imho the vibe is too dead looking, you need some warm tones to make it come to life.

  • ci_lantro
    last month

    What is the CRI (color rendering index) of the LED's that you tried?

  • kandrewspa
    last month

    I have a white and gray bathroom that I painted a very light green. I also have green towels. If you don't like green that wouldn't work for you, but you could try blue. BM Paper White is a subtle blue-gray-white that I have used before. It looks different under different lighting conditions (like most colors), but you could try it if you want something less white.

  • cat_ky
    last month

    I think the bathroom is just fine. It looks nice. What you need is colored towels, and a colored rug in front of the sink, and a colored shower curtain, and some art work on the walls, to bring it to life. I would also try to find 4000 daylight bulbs. 5000 is more like being in a hospital operating room. You can order bulbs from Amazon. I have many times, and had no problems with them arriving in perfect condition. I also ordered a whole case of chandelier bulbs, because, I needed a lot, and none available here. Those were not from Amazon.

  • lgerard
    last month

    Our master bath is very similar colors in tile. I used Sherwin Williams Repose Gray (7015). It photographs darker than it looks in person but it is a nice neutral with contrast to the trim. I am very happy with it, but based on your description you may want to go one shade lighter.

    Ruth -Ann thanked lgerard
  • Ruth -Ann
    Original Author
    last month

    @ci_lantro, the current daylight bulbs are 80 CRI. The bright white ones I tried aftewards are 95.

  • Ruth -Ann
    Original Author
    last month

    @cat_ky, Yes, maybe it'll look different (nicer) with a floor mat, curtain and towels. I'll look around for 4000K daylight bulbs; maybe a specialty store will have or Home Depot/Lowes online. I'd like to have the easy option of return if I don't like those either. What brand did you get from Amazon?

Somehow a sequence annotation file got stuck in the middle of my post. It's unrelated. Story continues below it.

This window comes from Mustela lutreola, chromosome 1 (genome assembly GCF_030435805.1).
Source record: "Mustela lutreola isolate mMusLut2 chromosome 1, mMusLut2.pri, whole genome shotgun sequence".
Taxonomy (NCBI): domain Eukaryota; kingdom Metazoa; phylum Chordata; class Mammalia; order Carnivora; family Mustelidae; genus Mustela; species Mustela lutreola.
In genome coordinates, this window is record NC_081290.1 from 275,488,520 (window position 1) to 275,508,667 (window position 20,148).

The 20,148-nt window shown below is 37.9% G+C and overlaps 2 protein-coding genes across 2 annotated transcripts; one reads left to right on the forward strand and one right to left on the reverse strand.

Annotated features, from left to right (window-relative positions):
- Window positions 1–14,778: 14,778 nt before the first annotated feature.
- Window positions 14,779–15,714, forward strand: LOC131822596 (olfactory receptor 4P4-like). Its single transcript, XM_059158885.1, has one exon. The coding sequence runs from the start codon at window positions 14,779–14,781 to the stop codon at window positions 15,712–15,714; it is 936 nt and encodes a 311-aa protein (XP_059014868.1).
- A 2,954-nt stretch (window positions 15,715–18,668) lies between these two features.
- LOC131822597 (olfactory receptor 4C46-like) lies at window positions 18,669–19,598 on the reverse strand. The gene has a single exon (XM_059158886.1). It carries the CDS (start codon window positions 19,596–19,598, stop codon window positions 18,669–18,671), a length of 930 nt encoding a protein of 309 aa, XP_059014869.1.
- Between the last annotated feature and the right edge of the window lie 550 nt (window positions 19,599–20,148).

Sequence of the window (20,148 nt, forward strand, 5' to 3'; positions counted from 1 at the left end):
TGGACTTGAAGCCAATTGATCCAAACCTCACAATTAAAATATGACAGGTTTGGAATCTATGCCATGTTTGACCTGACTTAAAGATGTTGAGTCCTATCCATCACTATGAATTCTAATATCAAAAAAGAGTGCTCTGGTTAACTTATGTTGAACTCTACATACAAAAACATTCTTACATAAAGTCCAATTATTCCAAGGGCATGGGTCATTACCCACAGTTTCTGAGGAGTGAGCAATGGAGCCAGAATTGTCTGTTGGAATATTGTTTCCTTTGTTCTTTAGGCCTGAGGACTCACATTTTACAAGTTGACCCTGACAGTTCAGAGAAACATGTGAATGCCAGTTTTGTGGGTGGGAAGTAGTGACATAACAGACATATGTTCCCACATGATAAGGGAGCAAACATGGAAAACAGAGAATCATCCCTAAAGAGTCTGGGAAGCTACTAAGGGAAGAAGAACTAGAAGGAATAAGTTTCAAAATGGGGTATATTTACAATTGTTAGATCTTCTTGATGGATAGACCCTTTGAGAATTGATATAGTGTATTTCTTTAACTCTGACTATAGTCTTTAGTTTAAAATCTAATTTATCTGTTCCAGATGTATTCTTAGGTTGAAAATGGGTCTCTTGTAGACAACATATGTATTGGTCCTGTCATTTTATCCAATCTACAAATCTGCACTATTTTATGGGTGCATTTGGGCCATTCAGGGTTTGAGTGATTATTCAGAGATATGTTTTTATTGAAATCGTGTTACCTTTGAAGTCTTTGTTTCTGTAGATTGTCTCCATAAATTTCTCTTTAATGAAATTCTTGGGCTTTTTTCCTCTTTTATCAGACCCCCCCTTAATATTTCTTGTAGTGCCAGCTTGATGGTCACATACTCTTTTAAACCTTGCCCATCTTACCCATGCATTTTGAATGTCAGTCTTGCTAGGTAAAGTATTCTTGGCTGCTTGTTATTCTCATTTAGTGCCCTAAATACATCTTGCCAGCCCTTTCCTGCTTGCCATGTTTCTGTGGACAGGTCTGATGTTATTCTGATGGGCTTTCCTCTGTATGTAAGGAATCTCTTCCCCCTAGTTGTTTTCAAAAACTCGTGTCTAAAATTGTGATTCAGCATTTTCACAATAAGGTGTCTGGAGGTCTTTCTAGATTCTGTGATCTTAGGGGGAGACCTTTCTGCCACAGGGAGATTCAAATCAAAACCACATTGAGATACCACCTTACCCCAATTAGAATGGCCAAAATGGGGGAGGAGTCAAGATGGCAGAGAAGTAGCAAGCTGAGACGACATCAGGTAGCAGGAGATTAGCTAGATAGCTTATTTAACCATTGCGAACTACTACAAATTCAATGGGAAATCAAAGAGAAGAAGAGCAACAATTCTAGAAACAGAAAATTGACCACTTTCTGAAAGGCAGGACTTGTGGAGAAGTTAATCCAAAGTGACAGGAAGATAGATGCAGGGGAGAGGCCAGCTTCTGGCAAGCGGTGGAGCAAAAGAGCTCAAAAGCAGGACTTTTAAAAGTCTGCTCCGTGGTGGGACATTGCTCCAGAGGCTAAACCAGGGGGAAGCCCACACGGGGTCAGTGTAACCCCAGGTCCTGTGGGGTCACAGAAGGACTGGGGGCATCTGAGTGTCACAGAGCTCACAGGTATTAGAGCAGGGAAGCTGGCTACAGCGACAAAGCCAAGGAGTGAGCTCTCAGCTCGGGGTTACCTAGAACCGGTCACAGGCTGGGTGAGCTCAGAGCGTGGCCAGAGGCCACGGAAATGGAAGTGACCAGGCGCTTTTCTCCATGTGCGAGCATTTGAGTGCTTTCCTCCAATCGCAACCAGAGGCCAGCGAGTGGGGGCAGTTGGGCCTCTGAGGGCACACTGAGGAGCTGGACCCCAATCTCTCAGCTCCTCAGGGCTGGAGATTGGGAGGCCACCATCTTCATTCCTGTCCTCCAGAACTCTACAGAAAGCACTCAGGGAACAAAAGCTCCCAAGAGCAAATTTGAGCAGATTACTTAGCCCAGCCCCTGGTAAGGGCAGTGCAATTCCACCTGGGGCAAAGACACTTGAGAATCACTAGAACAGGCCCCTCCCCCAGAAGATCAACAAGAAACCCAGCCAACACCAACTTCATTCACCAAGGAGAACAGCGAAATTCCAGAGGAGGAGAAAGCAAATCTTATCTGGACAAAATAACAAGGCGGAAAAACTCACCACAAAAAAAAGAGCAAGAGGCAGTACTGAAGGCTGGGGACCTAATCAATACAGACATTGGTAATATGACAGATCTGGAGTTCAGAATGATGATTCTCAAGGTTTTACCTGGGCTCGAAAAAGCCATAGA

• Ruth -Ann
    Original Author
    last month

    @Cate, I agree. I was hoping different bulbs would make the difference but the ones I tried were worse than the daylight. Maybe the towels and curtain etc. will bring the warmth, or at least some life/colour. Although I'm doubtful that a "builder white" wall can look better. The floor has a warm tone but there's not enough floor to do much for the overall space.

  • Ruth -Ann
    Original Author
    last month

    Interestingly (and unhelpfully), the walls look more stark white than in reality. There's more difference between them and the door than the pics show.

  • Cate
    last month

    get some paint chips to determine what the indertone in the tiles floor and walls are so you can see if there are competing undertones. this happened to my sister who had green white walls with blue white tiles and gray white floor tiles the answer for her was to repaint the walls with more of a neutral blue white to cut out one of the colours.




    Ruth -Ann thanked Cate
  • Cate
    last month

    Better yet get a fabric liner and make a down to the floor curtain out of a fabric that has warm and cool colours

  • PRO
    Perfect Edge Finishcrafters
    last month

    Repose Gray, as mentioned above is an excellent recommendation for a neutral/slightly warm gray. Revere pewter is similar, with a very subtle green undertone. Both have just enough contrast with white and look lighter in person than in photos. Revere Pewter has surprised me enough in it's ability to work its way nicely into so many pallets, that it's my go to grey.


    Also, as mentioned above, accents are key. I try to think of small spaces in terms of % of surface area- some towels, mats, curtain and art suddenly add up to +20% of the total visible surface area in a bathroom that size, and the color refracted from those surfaces can have a big impact both in perception/psychologically and by actually changing the available light in the space.


    With greys, I encourage most clients to go a little darker than they think. Much easier to dial in hue when the value (darkness) is greater.

  • PRO
    JAN MOYER
    last month
    last modified: last month

    Sorry you're disappointed with the final feel, it wouldn't wow me either. It's sterile?